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Doctrinal Series Studies

The Kingdom in History and Prophecy


Lewis Sperry Chafer

Bible Teacher

Author of "Satan," "True Evangelism," "He that is Spiritual," "Salvation," etc.

Copyright © 1915

~ out-of-print and in the public domain ~



AT least seven realities not seen by the Old Testament writers were brought into view and made possible through the Cross. These, with all correlated truth, form the distinct revelation of "grace and truth" that "came by Jesus Christ" and "the New Testament in his blood."

Peter writes of this body of Scripture as "present truth" (II Peter 1:12), doubtless from the fact that it sets forth the divine blessings and relationships which are obviously effective within the present age. These new unfoldings of "grace and truth," it will be seen, are in no way related to, or a part of, those earthly Kingdom revelations which had been previously recorded by the sacred writers. Much is in contrast between these two bodies of truth; but it is even more important to see that a great difference lies in the fact that one treats of a celestial sphere of spiritual reality which is as much above the temporal, earthly covenants of the other as Heaven is higher than the earth.

These new conditions flowing from, and made possible by, the Cross are not a readjustment of defeated Old Testament purposes, or the merging of the old order into the new. What was purposed in the earthly Kingdom is still following its own divine order and development to its own mighty consummation. Its present form is exactly what GOD intended it to be at this hour, and all this will lead as certainly to the fulfillment of every predicted manifestation in the earth.

Christianity is totally opposite to Judaism and any mixture of the two must result in the loss of all that is vital in the present plan of Salvation. One made its appeal to the limited resources of the natural man and conditioned his life on the earth: the other sets aside the natural man, secures a whole new creation in CHRIST JESUS, and counsels that new being in his pilgrim journey to his heavenly home. Israel's Kingdom revelation, dealing with the past or present, does not gather into itself the distinct relationships that form the elements of "present truth," which are for this age only.

On the other hand, the Kingdom realization awaits the return of the King. The prolonged dispersion of Israel among the nations, with the divine preservation of that people, is not only clearly anticipated in Scripture (Hosea 3:4, 5; Luke 21:24; Romans 11:25; Acts 15:13-18; Luke 19:11-13), but is one of the most evident facts of history. With the Gentile world opposing the Jew, at times bent upon their extermination, behold them now! Although comparatively few in number, they are rapidly rising to the place of command among the peoples of earth in finance, in the professions, in science and the fine arts. What this augurs to the devout student of Jewish prophecy is obvious.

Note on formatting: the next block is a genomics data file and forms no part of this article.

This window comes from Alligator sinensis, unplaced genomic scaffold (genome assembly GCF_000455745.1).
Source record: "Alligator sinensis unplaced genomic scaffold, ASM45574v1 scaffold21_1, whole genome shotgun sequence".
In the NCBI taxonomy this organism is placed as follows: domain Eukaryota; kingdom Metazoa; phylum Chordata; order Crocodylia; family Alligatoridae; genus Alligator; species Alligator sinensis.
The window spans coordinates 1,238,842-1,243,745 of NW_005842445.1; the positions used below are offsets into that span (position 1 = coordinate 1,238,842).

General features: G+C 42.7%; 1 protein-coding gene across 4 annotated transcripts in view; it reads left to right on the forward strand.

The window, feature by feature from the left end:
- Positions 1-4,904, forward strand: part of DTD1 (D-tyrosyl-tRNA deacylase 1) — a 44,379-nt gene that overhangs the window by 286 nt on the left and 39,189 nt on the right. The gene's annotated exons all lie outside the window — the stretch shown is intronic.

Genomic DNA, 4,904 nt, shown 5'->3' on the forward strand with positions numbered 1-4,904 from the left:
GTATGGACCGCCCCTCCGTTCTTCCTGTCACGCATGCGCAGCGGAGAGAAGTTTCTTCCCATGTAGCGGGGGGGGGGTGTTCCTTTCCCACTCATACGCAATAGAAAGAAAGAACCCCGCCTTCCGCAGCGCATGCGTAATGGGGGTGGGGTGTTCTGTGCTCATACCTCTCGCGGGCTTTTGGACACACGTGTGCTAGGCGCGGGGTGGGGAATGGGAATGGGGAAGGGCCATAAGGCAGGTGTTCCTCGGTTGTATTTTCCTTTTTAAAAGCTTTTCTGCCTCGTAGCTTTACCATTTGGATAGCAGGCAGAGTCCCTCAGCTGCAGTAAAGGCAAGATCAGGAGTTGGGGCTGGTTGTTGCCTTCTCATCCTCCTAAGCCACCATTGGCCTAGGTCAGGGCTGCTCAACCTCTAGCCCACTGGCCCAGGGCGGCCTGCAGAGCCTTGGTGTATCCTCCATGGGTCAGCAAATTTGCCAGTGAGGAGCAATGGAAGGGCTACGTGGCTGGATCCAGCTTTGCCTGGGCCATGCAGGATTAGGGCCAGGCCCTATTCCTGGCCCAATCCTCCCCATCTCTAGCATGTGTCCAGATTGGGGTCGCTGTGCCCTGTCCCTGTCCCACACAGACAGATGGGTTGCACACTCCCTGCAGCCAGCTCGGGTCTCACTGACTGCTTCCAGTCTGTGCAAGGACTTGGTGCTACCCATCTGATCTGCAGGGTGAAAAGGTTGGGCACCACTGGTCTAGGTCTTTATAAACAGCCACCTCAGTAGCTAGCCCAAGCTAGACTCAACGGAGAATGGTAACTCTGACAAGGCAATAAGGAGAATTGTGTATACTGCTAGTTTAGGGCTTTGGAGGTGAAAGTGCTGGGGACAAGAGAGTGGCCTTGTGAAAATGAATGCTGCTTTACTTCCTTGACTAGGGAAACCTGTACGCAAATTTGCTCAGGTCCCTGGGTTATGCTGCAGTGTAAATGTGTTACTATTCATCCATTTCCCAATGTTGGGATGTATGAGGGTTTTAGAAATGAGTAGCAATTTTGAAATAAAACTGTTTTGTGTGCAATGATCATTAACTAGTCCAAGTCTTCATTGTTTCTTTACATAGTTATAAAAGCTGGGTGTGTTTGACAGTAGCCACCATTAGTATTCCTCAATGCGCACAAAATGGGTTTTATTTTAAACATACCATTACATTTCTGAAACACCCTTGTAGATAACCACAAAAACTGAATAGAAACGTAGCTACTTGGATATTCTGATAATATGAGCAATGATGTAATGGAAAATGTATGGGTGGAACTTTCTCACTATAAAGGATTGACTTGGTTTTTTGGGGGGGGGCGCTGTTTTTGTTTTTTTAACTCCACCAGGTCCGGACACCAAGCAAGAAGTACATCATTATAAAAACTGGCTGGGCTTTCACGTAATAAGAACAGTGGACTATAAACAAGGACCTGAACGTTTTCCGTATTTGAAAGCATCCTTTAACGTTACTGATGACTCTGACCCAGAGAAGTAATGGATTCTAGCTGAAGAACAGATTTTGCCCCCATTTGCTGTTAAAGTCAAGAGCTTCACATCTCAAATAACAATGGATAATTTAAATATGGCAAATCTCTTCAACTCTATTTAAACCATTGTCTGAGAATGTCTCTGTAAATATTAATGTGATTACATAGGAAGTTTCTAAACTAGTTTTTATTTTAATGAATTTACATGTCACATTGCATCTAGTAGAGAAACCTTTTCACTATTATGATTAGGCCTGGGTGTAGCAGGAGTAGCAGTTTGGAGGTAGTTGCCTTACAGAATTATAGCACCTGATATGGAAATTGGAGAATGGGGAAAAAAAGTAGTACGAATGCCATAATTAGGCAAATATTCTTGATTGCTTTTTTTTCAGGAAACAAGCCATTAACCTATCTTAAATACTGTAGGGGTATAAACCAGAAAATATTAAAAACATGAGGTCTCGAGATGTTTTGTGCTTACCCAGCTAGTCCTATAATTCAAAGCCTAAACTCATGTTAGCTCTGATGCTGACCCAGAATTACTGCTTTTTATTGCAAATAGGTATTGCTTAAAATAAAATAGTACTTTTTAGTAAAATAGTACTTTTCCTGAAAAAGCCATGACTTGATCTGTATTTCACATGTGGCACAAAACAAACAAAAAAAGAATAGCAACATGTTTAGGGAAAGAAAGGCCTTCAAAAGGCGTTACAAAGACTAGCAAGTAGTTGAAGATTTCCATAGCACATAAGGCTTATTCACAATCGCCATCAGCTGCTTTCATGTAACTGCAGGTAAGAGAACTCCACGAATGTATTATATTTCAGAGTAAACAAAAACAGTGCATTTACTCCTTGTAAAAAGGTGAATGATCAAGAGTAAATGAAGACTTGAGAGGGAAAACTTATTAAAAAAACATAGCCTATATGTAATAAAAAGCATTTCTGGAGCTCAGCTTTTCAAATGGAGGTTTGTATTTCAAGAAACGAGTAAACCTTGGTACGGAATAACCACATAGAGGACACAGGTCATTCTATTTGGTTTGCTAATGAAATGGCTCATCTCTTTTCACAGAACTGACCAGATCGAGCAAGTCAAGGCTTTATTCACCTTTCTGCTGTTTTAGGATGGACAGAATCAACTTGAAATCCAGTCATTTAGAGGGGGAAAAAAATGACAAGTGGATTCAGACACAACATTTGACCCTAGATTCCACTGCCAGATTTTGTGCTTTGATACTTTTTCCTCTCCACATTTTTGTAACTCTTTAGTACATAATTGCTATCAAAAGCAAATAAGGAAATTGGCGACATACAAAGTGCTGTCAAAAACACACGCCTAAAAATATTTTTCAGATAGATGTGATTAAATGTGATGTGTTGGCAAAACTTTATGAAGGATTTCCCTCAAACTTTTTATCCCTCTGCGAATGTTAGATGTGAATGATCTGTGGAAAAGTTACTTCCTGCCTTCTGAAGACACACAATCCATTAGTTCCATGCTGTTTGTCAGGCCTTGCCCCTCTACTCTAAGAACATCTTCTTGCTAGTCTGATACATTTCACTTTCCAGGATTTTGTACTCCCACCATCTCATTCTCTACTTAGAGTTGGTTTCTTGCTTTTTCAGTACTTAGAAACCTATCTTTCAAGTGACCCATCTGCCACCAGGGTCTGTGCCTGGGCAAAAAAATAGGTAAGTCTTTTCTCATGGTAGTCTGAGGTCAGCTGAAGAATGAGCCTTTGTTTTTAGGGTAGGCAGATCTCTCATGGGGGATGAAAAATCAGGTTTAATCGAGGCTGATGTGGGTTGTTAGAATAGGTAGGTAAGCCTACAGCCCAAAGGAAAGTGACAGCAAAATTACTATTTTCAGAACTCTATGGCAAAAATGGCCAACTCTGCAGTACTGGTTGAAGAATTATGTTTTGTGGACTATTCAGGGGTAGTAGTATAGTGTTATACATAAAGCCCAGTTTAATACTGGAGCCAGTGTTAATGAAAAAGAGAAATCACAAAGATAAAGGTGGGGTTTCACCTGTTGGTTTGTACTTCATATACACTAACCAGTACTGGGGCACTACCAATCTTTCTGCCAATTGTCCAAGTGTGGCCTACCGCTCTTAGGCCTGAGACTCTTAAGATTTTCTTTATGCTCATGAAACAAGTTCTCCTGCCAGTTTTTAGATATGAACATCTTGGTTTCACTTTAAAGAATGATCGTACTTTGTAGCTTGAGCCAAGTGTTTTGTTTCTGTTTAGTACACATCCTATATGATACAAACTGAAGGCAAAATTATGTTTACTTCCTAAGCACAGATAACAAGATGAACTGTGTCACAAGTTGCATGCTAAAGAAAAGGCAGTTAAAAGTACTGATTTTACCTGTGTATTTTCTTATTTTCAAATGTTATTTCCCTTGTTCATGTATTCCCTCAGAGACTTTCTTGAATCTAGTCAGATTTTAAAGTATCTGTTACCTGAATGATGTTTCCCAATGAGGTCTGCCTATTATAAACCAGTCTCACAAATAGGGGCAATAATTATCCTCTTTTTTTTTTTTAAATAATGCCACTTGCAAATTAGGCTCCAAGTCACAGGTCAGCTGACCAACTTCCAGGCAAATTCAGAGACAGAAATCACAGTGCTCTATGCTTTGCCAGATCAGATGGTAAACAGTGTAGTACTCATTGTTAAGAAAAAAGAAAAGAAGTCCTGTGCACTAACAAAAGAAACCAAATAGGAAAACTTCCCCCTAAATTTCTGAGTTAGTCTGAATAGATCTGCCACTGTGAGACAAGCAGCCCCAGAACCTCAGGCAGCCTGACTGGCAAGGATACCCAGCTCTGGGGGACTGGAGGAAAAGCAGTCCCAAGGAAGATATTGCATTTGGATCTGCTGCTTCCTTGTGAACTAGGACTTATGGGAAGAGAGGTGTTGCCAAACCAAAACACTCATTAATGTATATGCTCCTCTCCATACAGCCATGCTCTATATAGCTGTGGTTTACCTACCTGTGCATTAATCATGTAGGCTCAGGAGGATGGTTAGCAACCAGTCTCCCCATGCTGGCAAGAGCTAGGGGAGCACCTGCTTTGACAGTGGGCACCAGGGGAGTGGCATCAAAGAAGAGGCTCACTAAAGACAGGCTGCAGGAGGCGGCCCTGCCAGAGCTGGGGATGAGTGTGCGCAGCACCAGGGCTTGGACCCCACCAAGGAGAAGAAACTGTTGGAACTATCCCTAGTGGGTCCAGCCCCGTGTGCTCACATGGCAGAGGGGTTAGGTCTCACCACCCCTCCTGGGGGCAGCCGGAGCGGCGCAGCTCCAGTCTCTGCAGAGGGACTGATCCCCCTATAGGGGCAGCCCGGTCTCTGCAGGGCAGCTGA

The new issues, growing out of the Cross, which confront the Bible student are:

1. Life from GOD through a new birth by the Spirit.

What relation to GOD was accorded to Old Testament saints is not clearly revealed. Doubtless they were individually renewed by the Spirit as they came to believe in GOD for their personal salvation. Whatever may have been the result of their spiritual change, they knew nothing of a new life and sonship as it is set forth in the New Testament.

Nicodemus, than whom the nation could then produce no better, and representing the very highest product of the "Jew's religion," needed to be told that even he "must be born again." So foreign was this to his knowledge of truth that he could only reply: "How can these things be?"

Paul, who had lived "in all good conscience" within the revelations of the nation's faith, must be transformed into a new creature on the Damascus road. After this he ceased not to pray for like members of his own nation who had a "zeal for God" that they, too, might be saved. One passage upon this point may be sufficient:

"But when the fullness of the time was come, God sent forth his Son, made of a woman, made under the law, to redeem them that were under the law, that we might receive the adoption of sons. And because we are sons, God hath sent forth the Spirit of his Son into your hearts, crying, Abba, Father. Wherefore thou art no more a servant, but a son; and if a son, then an heir of God through Christ" (Galatians 4:4-7).

The new life by the Spirit is presented in the Scriptures as the fundamental and distinguishing fact of the Christian.

Upwards of a hundred New Testament passages emphasize this truth.

- in these passages a "new creation," or species, is said to be formed by the mighty creative power of GOD (Ephesians 2:10).

- this newly created one is not of this earth, but is a citizen of Heaven (Philippians 3:20). - he is a legitimate son of GOD by a legitimate birth through the Spirit (John 3:l5); possessing the divine nature (II Peter 1:4), "which is eternal life through Jesus Christ our Lord" (Romans 3:23).

- being properly a son of GOD, he is said to be an heir of GOD and a joint-heir with Jesus Christ (Romans 8:17; Galatians 4:7).

GOD alone is sufficient for the miracles that together produce a Christian, and the reasonableness of the way of salvation is seen in that it must be received as a gift and on the basis of trusting Him for its accomplishment. This fact of regeneration is the only present issue between GOD and an unsaved person. When this is accomplished the obviously desirable reformation in life and conduct will be outwardly manifested by the new in wrought divine nature and power.